Researchers whose findings on the detrimental impact of some common medicines on elderly people were widely reported earlier in the summer have found that taking a few of these medicines does not appear to cause further cognitive impairment in those already suffering from dementia.
In a paper published in the journal Age and Ageing, Dr Chris Fox of the University of East Anglia (UEA) and colleagues from a number of other universities and the NHS describe how they studied a clinically representative sample of 224 people with established Alzheimer's dementia who were taking low levels of these medicines.
In their earlier paper published by the Journal of the American Geriatrics Society on June 24, 2011, the team identified that an effect of many common and apparently quite disparate medicines appeared to increase the risks of both cognitive impairment and death in older people. These prescription and over-the-counter medicines, which range from antidepressants to some antihistamines, affect the brain by reducing the action of a key neurotransmitter called acetylcholine. This is known as an anticholinergic effect.
Older people are at higher risk of exposure to medications with anticholinergic effects because they are more likely to be regular users of prescription drugs. Up to 50 per cent of dementia patients in the US are estimated to take at least one such medication and similar levels were found in the earlier study.
"We found that taking a low dose of one medication with a low degree of anticholinergic activity does not appear to lead to more impaired cognition or a more rapid cognitive decline in people with dementia over the next six or 18 months," said study leader Dr Chris Fox of Norwich Medical School at UEA.
"We hope that this will provide some reassurance to families and carers of those with dementia. But we remain concerned about the impact on frail older people who have no signs or mild signs of impaired cognition before they start to take the drugs and we feel more work is needed in this area. In addition, we need studies on mortality in the more advanced dementia with these medicines."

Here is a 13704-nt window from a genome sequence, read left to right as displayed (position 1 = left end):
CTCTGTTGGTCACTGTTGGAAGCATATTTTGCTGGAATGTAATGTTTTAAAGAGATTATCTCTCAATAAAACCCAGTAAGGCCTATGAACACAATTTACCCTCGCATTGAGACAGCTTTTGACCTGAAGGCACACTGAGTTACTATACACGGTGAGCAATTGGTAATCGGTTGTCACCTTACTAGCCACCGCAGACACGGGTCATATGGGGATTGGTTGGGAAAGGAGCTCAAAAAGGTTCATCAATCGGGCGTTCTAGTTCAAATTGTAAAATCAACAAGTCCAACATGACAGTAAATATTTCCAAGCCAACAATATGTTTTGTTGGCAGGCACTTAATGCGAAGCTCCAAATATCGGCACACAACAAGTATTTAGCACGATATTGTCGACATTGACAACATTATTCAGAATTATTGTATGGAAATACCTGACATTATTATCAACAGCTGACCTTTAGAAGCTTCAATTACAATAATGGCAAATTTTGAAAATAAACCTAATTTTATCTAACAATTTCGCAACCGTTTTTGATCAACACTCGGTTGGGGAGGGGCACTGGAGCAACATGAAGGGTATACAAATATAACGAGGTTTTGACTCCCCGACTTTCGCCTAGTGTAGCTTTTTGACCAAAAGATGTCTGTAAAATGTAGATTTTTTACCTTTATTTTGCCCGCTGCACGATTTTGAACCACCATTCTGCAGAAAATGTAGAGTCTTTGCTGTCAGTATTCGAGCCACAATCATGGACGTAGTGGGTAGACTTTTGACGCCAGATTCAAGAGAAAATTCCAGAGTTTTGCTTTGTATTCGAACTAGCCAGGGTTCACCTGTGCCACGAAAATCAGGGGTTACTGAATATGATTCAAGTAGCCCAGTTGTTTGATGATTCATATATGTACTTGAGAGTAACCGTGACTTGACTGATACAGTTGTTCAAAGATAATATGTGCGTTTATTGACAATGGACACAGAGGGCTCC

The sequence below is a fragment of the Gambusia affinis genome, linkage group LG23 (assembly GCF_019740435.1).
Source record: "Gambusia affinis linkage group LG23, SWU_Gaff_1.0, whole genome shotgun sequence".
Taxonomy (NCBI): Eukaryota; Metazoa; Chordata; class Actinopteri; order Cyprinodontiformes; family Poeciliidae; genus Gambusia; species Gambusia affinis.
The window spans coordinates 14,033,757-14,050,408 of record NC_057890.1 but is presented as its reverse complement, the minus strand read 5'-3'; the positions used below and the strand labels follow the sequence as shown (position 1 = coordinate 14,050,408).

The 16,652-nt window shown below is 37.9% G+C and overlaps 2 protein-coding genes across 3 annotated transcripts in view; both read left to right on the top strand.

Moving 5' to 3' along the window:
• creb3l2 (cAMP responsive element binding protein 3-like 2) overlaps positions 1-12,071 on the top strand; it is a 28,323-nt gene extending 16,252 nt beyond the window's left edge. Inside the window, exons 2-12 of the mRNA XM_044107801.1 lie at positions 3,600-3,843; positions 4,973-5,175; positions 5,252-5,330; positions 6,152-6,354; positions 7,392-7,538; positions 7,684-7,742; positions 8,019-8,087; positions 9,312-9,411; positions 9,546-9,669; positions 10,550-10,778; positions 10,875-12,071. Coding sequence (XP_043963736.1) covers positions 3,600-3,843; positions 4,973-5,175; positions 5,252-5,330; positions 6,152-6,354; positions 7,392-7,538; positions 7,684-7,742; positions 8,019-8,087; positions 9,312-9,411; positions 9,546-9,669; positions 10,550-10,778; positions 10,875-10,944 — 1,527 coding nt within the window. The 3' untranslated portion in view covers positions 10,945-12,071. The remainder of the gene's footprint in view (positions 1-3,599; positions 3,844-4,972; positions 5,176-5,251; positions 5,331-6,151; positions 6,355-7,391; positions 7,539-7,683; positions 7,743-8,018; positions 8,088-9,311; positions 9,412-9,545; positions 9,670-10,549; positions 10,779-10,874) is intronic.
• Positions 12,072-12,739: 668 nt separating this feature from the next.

Ian Maidment from the University of Kent said: "One possible explanation for the different results is that in people with dementia the cholinergic system is already impaired and therefore introducing a further insult, to the cholinergic system, has little effect. These results do, however, highlight the complexity of the issue and the need for further in-depth research."
Further research is also needed on the use of the scale as a predictor of cognitive impairment in older people. The scale covers representative medication, but does not currently take medication dosage into account and the researchers conclude that there is a need to assess the impact of medication doses.
The paper is authored by Chris Fox (University of East Anglia), Gill Livingston (University College London), Ian Maidment (Centre for Health Service Studies, University of Kent), Simon Coulton (Centre for Health Service Studies, University of Kent), David Smithard (Kent NHS Community Trust and Kent Comprehensive Research Network), Malaz Boustani (Indiana University Center for Aging Research and the Regenstrief institute), and Cornelius Katona (University College London). It appears Sept. 19, 2011 in Age and Ageing.
The study is part of a larger longitudinal cohort study of 224 participants with Alzheimer's Dementia (the London and South East Region Alzheimer's Dementia -- or LASER-AD -- study).
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